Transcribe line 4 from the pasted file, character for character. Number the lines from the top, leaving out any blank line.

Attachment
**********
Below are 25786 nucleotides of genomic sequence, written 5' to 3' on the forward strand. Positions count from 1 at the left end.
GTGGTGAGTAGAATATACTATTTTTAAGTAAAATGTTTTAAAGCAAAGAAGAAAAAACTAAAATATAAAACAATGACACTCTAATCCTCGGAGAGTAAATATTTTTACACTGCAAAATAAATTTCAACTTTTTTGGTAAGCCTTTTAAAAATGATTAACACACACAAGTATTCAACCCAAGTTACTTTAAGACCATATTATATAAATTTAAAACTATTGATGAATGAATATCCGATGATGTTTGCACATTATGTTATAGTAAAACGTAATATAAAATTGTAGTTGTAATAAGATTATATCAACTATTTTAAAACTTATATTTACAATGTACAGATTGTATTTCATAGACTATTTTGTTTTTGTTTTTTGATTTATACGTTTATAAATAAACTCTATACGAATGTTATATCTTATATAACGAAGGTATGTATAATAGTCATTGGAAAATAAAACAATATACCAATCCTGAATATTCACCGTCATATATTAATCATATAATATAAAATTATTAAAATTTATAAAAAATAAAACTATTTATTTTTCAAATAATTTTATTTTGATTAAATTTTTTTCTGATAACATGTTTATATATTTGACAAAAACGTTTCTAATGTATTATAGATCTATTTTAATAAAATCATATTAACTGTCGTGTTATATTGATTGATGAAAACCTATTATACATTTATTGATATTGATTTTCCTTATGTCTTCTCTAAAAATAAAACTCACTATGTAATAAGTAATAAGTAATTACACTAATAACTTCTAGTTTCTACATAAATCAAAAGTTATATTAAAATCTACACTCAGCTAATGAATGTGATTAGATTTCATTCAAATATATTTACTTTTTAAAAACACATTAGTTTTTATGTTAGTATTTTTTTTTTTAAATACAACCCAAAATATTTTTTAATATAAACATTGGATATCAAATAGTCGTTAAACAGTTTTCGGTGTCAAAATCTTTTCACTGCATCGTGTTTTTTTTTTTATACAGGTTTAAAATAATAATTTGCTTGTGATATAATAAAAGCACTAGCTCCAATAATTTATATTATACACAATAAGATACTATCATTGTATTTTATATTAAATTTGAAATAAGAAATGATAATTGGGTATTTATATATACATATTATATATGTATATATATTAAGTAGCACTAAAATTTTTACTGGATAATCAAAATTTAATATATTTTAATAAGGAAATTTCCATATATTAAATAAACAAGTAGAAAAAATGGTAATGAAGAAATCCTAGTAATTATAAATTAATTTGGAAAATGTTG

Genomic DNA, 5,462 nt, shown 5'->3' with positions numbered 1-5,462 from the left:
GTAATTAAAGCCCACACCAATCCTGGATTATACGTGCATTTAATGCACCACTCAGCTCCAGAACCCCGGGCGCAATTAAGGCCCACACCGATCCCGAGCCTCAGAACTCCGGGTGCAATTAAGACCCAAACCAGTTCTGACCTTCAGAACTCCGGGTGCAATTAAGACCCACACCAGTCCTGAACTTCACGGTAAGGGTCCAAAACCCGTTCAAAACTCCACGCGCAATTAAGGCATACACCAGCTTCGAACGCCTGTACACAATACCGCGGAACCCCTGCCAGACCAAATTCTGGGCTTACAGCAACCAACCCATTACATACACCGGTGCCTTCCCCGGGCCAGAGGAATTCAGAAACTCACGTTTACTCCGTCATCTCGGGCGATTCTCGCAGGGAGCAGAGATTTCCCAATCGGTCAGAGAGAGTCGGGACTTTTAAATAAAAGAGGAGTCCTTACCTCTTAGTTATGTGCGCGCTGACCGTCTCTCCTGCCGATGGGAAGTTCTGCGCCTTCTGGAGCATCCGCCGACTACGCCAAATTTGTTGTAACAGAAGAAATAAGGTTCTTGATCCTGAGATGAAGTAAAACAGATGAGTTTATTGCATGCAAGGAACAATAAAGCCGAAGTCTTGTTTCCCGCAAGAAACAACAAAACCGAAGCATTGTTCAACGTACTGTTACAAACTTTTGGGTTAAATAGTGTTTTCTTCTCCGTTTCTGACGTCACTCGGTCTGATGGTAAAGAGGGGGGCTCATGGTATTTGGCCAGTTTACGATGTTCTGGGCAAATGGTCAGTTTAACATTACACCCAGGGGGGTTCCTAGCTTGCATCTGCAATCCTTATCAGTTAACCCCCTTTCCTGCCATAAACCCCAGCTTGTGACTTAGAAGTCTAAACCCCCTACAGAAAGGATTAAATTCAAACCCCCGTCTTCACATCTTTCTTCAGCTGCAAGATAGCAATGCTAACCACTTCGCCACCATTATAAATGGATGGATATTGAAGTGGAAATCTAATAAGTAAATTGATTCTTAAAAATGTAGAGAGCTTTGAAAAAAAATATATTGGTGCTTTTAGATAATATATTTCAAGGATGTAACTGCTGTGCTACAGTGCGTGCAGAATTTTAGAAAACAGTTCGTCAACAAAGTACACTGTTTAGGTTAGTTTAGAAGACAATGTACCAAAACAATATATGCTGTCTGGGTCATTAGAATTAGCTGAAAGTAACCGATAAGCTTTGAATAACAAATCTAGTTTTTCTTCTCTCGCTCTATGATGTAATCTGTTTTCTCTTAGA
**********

GTAATTAAAGCCCACACCAATCCTGGATTATACGTGCATTTAATGCACCACTCAGCTCCAGAACCCCGGGCGCAATTAAGGCCCACACCGATCCCGAGCCTCAGAACTCCGGGTGCAATTAAGACCCAAACCAGTTCTGACCTTCAGAACTCCGGGTGCAATTAAGACCCACACCAGTCCTGAACTTCACGGTAAGGGTCCAAAACCCGTTCAAAACTCCACGCGCAATTAAGGCATACACCAGCTTCGAACGCCTGTACACAATACCGCGGAACCCCTGCCAGACCAAATTCTGGGCTTACAGCAACCAACCCATTACATACACCGGTGCCTTCCCCGGGCCAGAGGAATTCAGAAACTCACGTTTACTCCGTCATCTCGGGCGATTCTCGCAGGGAGCAGAGATTTCCCAATCGGTCAGAGAGAGTCGGGACTTTTAAATAAAAGAGGAGTCCTTACCTCTTAGTTATGTGCGCGCTGACCGTCTCTCCTGCCGATGGGAAGTTCTGCGCCTTCTGGAGCATCCGCCGACTACGCCAAATTTGTTGTAACAGAAGAAATAAGGTTCTTGATCCTGAGATGAAGTAAAACAGATGAGTTTATTGCATGCAAGGAACAATAAAGCCGAAGTCTTGTTTCCCGCAAGAAACAACAAAACCGAAGCATTGTTCAACGTACTGTTACAAACTTTTGGGTTAAATAGTGTTTTCTTCTCCGTTTCTGACGTCACTCGGTCTGATGGTAAAGAGGGGGGCTCATGGTATTTGGCCAGTTTACGATGTTCTGGGCAAATGGTCAGTTTAACATTACACCCAGGGGGGTTCCTAGCTTGCATCTGCAATCCTTATCAGTTAACCCCCTTTCCTGCCATAAACCCCAGCTTGTGACTTAGAAGTCTAAACCCCCTACAGAAAGGATTAAATTCAAACCCCCGTCTTCACATCTTTCTTCAGCTGCAAGATAGCAATGCTAACCACTTCGCCACCATTATAAATGGATGGATATTGAAGTGGAAATCTAATAAGTAAATTGATTCTTAAAAATGTAGAGAGCTTTGAAAAAAAATATATTGGTGCTTTTAGATAATATATTTCAAGGATGTAACTGCTGTGCTACAGTGCGTGCAGAATTTTAGAAAACAGTTCGTCAACAAAGTACACTGTTTAGGTTAGTTTAGAAGACAATGTACCAAAACAATATATGCTGTCTGGGTCATTAGAATTAGCTGAAAGTAACCGATAAGCTTTGAATAACAAATCTAGTTTTTCTTCTCTCGCTCTATGATGTAATCTGTTTTCTCTTAGA